1. “The Development of Intellectual Humility as an Impact of a Week-Long Philosophy Summer Camp for Teens and Tweens: Preliminary Results” (2021) by David J. Anderson, Patricia N. Holte, Joseph Maffly-Kipp, Daniel Conway, Claire Elise Katz, and Rebecca J. Schlegel
Abstract: This paper examines the impact of a week-long philosophy summer camp on middle and high school-age youth with specific attention paid to the development of intellectual humility in the campers. In June 2016 a university in Texas hosted its first philosophy summer camp for youth who had just completed sixth through twelfth grades. Basing our camp on the pedagogical model of the Philosophy for Children program, our aim was specifically to develop a community of inquiry among the campers, providing them with a safe intellectual space to be introduced to philosophy and philosophical discussion. In 2017 we launched a formal longitudinal study to determine what impact a week-long philosophy summer camp would have on teens and tweens. Examining quantitative and qualitative data collected from 2016–2020, we found that the camp has had a significant impact on the teenagers who have attended. In particular, we found that intellectual humility increased over the duration of their camp experience and that this increase correlates with an increased affinity for philosophy and philosophical discussion.
2. Philosophy Camps for Youth: Everything You Wanted to Know about Starting, Organizing, and Running a Philosophy Camp (2021) eds. Claire Elise Katz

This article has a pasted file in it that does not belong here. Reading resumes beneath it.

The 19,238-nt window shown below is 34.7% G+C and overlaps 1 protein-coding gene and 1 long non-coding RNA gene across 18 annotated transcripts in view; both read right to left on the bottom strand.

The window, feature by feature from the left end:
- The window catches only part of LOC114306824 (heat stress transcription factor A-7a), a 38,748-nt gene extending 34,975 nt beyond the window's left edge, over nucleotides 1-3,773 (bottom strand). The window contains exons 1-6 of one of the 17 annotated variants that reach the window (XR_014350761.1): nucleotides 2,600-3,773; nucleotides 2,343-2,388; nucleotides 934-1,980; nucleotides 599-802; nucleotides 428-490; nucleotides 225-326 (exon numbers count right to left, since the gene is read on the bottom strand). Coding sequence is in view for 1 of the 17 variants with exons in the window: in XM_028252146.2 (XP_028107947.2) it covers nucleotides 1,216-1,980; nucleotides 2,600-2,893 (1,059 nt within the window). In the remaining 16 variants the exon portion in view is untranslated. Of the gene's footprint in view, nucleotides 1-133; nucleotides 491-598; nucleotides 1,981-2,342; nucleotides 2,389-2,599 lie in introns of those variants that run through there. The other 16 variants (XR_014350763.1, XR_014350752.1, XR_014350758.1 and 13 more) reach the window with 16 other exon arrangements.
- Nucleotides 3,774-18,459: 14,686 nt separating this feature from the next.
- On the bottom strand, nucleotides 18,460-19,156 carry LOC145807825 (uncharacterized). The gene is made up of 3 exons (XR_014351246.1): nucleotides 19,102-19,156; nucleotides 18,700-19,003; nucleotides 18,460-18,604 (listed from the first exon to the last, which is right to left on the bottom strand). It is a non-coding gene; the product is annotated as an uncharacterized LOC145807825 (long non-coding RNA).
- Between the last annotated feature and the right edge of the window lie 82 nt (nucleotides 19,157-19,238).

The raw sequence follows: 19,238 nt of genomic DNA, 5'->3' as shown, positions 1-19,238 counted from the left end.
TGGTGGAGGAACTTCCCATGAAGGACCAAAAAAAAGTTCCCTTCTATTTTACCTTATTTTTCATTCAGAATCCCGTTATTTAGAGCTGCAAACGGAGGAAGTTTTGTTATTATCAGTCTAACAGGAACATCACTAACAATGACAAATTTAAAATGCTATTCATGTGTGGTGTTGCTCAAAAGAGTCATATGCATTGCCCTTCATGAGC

Publisher Abstract: Philosophy Camps for Youth joins its companion, Growing Up with Philosophy Camp, and contributes to the growing body of literature on pre-college philosophy. Providing sound advice, descriptive activities, and precise details for starting, organizing, and running a philosophy camp for pre-K-12 students, Philosophy Camps for Youth is an indispensable guide for anyone interested in hosting their own philosophy camp. The description of diverse camp models—from half day to full day, from one week to multiple weeks, from day-camp to residential—allows readers to build and foster a camp that fits their instructional needs and institutional support. The inclusion of specific camp activities and contributions by campers discussing the activities and themes that had the biggest impact on them, those interested in starting a philosophy camp get valuable guidance from those who have run successful philosophy camps.
3. Growing Up with Philosophy Camp: How Learning to Think Develops Friendship, Community, and a Sense of Self (2020) eds. Claire Elise Katz
Publisher Abstract: Growing up with Philosophy Camp joins the substantial body of literature that contravenes centuries of thinkers in the history of philosophy who stated emphatically that children either could not or should not engage in philosophical discourse. This book differs from the rest of the literature in that it reveals the extraordinary impact of philosophy camps for pre-college age students (as young as 6 years old through high school). Often only a week in duration, philosophy camp combines the intensity of both summer camp and philosophical dialogue, creating a powerful experience for young people who, contrary to cynical views of “youth today,” desire intellectual engagement. Through the chapters by the staff who facilitate discussions, a university dean who supported the program, and reflections from campers and parents, a recurring theme emerges: philosophy camps build authentic friendship, intellectual community, and an increased awareness of self-identity. Yet the chapters display remarkable diversity by connecting the experience of philosophy camp to questions in the history of philosophy, philosophy’s relationship to artistic creation, and the therapeutic value of philosophical discourse.